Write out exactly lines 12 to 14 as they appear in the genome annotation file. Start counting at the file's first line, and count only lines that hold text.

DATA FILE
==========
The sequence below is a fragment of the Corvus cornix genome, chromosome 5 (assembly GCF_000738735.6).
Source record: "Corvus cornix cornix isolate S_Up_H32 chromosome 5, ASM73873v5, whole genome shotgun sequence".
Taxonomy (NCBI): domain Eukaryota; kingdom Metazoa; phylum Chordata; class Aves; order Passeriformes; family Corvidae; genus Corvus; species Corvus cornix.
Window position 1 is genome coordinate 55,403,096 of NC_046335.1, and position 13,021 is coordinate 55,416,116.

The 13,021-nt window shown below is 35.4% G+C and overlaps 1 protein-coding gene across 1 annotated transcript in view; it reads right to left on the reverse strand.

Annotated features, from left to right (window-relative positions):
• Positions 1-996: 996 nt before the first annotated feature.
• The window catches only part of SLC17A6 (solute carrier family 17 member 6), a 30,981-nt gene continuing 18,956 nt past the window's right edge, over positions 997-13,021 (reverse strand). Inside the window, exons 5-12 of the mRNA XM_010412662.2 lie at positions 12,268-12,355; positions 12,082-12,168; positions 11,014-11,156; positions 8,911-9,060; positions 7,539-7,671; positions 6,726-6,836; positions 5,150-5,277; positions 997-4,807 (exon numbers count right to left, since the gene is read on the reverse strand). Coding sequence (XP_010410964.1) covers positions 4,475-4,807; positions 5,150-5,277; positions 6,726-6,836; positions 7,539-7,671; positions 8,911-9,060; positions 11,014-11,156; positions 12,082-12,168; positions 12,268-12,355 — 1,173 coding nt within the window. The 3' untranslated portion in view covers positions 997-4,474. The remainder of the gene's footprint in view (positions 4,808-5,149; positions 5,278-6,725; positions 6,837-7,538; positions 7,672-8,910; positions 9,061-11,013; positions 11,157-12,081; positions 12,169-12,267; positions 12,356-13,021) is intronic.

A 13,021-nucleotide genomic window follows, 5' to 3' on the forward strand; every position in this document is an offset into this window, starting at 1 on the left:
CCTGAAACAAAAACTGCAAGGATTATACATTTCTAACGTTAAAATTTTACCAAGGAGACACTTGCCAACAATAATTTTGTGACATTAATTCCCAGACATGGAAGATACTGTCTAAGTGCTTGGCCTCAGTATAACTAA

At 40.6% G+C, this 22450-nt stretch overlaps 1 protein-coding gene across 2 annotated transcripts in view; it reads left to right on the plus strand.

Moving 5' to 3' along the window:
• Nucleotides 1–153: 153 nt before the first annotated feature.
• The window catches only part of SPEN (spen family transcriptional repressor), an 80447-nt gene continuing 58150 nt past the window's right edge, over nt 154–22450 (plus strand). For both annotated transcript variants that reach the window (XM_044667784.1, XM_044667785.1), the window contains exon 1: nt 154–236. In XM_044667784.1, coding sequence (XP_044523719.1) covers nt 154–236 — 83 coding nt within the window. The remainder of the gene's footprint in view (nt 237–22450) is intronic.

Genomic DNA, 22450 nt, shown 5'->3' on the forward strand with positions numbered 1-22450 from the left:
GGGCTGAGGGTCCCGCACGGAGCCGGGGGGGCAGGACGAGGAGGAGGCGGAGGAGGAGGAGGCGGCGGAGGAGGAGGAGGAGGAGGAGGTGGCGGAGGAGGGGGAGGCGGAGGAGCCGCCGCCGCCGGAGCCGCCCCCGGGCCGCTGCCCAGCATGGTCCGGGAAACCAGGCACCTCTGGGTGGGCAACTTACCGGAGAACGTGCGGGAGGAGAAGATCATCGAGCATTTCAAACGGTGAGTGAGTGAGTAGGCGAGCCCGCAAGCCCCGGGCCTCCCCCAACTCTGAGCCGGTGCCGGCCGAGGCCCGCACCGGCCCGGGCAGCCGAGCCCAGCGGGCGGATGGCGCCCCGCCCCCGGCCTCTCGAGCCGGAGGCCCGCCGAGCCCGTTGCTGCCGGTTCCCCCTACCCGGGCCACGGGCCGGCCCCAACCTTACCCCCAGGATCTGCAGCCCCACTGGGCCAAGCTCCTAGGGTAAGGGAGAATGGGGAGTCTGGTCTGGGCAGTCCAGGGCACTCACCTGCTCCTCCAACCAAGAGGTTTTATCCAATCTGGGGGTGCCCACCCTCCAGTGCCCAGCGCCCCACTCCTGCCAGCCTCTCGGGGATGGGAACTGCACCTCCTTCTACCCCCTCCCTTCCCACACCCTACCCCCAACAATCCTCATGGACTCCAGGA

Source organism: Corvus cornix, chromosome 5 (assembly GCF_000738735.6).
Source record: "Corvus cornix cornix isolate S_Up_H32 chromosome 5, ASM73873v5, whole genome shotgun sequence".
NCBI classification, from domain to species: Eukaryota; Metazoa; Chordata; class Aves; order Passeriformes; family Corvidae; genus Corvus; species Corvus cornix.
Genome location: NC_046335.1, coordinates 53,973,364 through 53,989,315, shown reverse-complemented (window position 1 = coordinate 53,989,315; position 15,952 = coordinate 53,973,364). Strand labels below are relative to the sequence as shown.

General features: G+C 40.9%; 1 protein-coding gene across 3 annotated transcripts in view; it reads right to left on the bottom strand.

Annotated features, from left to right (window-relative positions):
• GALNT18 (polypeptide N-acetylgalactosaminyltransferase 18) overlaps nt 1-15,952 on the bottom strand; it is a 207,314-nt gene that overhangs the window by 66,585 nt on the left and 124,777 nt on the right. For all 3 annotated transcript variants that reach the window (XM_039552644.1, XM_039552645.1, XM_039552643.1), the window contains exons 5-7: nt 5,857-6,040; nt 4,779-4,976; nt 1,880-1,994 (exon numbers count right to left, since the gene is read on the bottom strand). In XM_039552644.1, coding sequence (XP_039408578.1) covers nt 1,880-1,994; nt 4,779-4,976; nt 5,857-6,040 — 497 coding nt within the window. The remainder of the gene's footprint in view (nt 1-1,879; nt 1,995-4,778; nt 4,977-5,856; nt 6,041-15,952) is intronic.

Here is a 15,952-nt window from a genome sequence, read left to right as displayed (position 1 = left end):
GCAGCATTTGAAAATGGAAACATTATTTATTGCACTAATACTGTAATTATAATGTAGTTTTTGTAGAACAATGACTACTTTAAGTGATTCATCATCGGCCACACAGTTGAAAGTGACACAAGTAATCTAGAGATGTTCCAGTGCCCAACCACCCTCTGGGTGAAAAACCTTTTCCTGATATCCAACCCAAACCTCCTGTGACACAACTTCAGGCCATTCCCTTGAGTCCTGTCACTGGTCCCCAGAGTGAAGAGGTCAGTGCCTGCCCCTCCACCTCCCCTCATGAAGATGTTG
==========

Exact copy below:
Moving 5' to 3' along the window:
• Nucleotides 1–153: 153 nt before the first annotated feature.
• The window catches only part of SPEN (spen family transcriptional repressor), an 80447-nt gene continuing 58150 nt past the window's right edge, over nt 154–22450 (plus strand). For both annotated transcript variants that reach the window (XM_044667784.1, XM_044667785.1), the window contains exon 1: nt 154–236. In XM_044667784.1, coding sequence (XP_044523719.1) covers nt 154–236 — 83 coding nt within the window. The remainder of the gene's footprint in view (nt 237–22450) is intronic.